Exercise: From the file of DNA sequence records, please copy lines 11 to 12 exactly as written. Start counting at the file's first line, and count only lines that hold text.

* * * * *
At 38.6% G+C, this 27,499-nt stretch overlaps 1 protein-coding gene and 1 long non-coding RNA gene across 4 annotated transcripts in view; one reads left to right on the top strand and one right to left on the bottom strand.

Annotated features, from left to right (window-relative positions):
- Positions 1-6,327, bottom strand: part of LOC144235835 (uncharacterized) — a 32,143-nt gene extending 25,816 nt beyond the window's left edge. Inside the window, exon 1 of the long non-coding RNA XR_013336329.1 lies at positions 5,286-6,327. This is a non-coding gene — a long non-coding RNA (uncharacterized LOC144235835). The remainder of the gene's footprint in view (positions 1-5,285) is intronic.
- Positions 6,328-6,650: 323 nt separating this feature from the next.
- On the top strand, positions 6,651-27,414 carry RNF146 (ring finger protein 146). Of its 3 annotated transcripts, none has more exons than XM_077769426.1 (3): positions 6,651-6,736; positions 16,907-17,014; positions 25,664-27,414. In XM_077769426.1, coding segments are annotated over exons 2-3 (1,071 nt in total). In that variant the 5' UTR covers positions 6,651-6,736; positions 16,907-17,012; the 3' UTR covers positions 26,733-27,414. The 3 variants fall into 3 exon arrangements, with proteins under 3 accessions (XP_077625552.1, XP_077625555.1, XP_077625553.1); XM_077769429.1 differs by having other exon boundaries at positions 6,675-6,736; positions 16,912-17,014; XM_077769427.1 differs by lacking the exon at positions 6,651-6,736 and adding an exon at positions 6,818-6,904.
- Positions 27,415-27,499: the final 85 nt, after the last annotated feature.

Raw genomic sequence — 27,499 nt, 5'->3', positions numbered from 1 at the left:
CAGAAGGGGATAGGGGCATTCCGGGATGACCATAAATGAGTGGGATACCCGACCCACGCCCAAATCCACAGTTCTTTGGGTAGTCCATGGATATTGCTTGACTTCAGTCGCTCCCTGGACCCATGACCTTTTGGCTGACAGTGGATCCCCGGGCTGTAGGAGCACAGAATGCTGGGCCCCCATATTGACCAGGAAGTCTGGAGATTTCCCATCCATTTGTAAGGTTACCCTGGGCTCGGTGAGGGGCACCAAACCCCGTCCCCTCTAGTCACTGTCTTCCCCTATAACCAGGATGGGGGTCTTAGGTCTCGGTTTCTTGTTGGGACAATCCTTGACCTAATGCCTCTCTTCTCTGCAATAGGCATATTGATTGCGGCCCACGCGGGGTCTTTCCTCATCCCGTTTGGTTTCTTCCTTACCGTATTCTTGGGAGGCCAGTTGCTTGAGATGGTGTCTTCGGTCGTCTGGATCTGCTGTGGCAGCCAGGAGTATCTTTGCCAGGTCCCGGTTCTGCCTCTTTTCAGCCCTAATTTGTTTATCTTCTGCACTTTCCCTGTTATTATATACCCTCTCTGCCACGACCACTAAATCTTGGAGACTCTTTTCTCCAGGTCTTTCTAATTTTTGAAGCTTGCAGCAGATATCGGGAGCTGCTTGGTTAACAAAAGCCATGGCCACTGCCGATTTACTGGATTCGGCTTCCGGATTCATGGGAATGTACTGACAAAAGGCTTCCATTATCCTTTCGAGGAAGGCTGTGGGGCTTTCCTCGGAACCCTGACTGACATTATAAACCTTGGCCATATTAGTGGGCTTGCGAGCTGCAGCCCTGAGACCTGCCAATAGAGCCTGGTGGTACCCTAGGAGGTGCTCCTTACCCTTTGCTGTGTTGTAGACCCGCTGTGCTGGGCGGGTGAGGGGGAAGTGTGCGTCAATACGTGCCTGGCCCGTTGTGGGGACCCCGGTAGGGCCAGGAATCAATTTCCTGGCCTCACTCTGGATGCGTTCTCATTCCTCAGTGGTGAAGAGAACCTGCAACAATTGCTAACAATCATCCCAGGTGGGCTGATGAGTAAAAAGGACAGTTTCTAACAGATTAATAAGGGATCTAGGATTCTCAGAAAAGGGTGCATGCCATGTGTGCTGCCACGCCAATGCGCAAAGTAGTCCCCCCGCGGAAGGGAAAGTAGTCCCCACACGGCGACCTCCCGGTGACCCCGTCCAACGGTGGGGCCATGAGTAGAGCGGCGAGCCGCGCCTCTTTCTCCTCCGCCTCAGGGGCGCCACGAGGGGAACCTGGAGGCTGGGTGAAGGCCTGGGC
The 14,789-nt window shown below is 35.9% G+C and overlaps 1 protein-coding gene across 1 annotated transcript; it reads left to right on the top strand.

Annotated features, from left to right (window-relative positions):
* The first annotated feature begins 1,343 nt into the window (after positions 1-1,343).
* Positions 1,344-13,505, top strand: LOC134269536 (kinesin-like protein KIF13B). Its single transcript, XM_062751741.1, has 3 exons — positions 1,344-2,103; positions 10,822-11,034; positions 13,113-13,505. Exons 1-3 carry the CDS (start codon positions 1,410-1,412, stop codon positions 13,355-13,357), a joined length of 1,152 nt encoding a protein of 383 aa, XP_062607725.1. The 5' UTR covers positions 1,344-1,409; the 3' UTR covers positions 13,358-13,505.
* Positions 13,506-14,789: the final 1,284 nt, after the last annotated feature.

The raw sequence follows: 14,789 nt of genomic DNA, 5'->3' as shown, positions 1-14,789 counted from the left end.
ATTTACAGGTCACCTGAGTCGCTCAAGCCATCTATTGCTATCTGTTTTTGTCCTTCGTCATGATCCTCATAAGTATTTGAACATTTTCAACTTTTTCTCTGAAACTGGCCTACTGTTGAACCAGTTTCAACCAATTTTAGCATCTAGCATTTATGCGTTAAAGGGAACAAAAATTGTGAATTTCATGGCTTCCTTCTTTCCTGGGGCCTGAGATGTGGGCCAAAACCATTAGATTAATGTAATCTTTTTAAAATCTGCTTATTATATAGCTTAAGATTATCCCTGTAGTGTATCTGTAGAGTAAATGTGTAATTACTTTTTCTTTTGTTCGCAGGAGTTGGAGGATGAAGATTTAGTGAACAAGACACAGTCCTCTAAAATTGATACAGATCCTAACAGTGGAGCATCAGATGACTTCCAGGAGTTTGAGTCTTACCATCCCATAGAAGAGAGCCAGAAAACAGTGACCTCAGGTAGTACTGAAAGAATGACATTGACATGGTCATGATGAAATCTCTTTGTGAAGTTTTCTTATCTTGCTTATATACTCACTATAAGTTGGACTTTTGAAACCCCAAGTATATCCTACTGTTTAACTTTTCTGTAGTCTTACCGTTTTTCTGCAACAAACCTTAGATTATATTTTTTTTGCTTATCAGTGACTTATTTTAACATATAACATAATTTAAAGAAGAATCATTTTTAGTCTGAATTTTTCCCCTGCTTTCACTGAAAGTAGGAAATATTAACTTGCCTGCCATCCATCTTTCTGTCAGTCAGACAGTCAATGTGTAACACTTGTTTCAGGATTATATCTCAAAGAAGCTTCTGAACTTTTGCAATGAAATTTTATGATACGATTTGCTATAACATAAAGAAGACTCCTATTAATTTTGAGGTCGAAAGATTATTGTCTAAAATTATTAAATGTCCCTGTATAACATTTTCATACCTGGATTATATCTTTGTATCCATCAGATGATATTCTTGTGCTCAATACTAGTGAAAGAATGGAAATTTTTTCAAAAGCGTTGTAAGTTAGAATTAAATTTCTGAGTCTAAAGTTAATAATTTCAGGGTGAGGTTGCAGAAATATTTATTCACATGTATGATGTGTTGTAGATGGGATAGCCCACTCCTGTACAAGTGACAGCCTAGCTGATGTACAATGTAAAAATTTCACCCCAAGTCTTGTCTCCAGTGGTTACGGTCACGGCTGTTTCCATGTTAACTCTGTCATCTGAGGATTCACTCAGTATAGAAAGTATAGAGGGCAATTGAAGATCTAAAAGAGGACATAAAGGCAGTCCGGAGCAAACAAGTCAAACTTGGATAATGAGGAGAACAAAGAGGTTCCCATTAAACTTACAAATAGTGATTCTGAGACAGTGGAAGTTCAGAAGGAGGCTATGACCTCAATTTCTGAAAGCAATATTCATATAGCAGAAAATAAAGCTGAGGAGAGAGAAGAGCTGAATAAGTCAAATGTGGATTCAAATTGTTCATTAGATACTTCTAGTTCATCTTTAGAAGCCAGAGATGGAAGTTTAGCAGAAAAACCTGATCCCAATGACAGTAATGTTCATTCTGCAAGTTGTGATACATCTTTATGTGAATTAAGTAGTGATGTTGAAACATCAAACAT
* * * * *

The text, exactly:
* The first annotated feature begins 1,343 nt into the window (after positions 1-1,343).
* Positions 1,344-13,505, top strand: LOC134269536 (kinesin-like protein KIF13B). Its single transcript, XM_062751741.1, has 3 exons — positions 1,344-2,103; positions 10,822-11,034; positions 13,113-13,505. Exons 1-3 carry the CDS (start codon positions 1,410-1,412, stop codon positions 13,355-13,357), a joined length of 1,152 nt encoding a protein of 383 aa, XP_062607725.1. The 5' UTR covers positions 1,344-1,409; the 3' UTR covers positions 13,358-13,505.